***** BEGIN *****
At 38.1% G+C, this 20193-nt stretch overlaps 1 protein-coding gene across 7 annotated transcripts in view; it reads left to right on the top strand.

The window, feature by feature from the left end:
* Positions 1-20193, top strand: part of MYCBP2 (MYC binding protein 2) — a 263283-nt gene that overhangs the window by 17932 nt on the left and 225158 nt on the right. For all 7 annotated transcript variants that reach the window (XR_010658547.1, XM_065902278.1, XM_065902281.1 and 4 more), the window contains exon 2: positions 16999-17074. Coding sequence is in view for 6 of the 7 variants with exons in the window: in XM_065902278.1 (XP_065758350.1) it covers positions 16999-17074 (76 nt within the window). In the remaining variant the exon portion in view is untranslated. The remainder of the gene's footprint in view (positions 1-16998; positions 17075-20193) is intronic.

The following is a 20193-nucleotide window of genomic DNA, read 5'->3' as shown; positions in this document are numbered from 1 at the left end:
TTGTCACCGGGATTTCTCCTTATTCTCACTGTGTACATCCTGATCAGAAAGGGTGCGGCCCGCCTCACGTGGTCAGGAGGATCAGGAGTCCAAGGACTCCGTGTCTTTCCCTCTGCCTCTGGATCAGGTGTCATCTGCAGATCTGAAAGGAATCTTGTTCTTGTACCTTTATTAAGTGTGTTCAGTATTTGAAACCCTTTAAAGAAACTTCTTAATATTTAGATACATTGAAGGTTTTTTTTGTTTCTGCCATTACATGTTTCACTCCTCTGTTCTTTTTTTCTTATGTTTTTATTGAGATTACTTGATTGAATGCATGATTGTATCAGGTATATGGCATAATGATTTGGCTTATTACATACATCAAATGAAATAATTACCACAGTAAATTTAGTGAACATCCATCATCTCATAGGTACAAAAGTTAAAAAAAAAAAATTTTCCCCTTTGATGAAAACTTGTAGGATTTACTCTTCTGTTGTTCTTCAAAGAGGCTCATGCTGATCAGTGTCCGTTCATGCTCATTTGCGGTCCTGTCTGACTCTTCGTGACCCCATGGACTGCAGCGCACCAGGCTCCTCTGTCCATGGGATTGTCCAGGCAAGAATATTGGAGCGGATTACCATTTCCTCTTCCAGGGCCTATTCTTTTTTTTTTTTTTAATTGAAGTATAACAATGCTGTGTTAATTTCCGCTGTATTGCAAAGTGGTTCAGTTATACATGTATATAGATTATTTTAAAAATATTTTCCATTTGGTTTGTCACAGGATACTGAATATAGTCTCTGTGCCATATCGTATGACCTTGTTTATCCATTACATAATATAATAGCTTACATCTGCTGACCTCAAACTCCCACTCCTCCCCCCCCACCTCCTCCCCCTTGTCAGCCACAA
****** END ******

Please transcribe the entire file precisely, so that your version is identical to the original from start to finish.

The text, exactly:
At 38.1% G+C, this 20193-nt stretch overlaps 1 protein-coding gene across 7 annotated transcripts in view; it reads left to right on the top strand.

The window, feature by feature from the left end:
* Positions 1-20193, top strand: part of MYCBP2 (MYC binding protein 2) — a 263283-nt gene that overhangs the window by 17932 nt on the left and 225158 nt on the right. For all 7 annotated transcript variants that reach the window (XR_010658547.1, XM_065902278.1, XM_065902281.1 and 4 more), the window contains exon 2: positions 16999-17074. Coding sequence is in view for 6 of the 7 variants with exons in the window: in XM_065902278.1 (XP_065758350.1) it covers positions 16999-17074 (76 nt within the window). In the remaining variant the exon portion in view is untranslated. The remainder of the gene's footprint in view (positions 1-16998; positions 17075-20193) is intronic.

The following is a 20193-nucleotide window of genomic DNA, read 5'->3' as shown; positions in this document are numbered from 1 at the left end:
TTGTCACCGGGATTTCTCCTTATTCTCACTGTGTACATCCTGATCAGAAAGGGTGCGGCCCGCCTCACGTGGTCAGGAGGATCAGGAGTCCAAGGACTCCGTGTCTTTCCCTCTGCCTCTGGATCAGGTGTCATCTGCAGATCTGAAAGGAATCTTGTTCTTGTACCTTTATTAAGTGTGTTCAGTATTTGAAACCCTTTAAAGAAACTTCTTAATATTTAGATACATTGAAGGTTTTTTTTGTTTCTGCCATTACATGTTTCACTCCTCTGTTCTTTTTTTCTTATGTTTTTATTGAGATTACTTGATTGAATGCATGATTGTATCAGGTATATGGCATAATGATTTGGCTTATTACATACATCAAATGAAATAATTACCACAGTAAATTTAGTGAACATCCATCATCTCATAGGTACAAAAGTTAAAAAAAAAAAATTTTCCCCTTTGATGAAAACTTGTAGGATTTACTCTTCTGTTGTTCTTCAAAGAGGCTCATGCTGATCAGTGTCCGTTCATGCTCATTTGCGGTCCTGTCTGACTCTTCGTGACCCCATGGACTGCAGCGCACCAGGCTCCTCTGTCCATGGGATTGTCCAGGCAAGAATATTGGAGCGGATTACCATTTCCTCTTCCAGGGCCTATTCTTTTTTTTTTTTTTAATTGAAGTATAACAATGCTGTGTTAATTTCCGCTGTATTGCAAAGTGGTTCAGTTATACATGTATATAGATTATTTTAAAAATATTTTCCATTTGGTTTGTCACAGGATACTGAATATAGTCTCTGTGCCATATCGTATGACCTTGTTTATCCATTACATAATATAATAGCTTACATCTGCTGACCTCAAACTCCCACTCCTCCCCCCCCACCTCCTCCCCCTTGTCAGCCACAA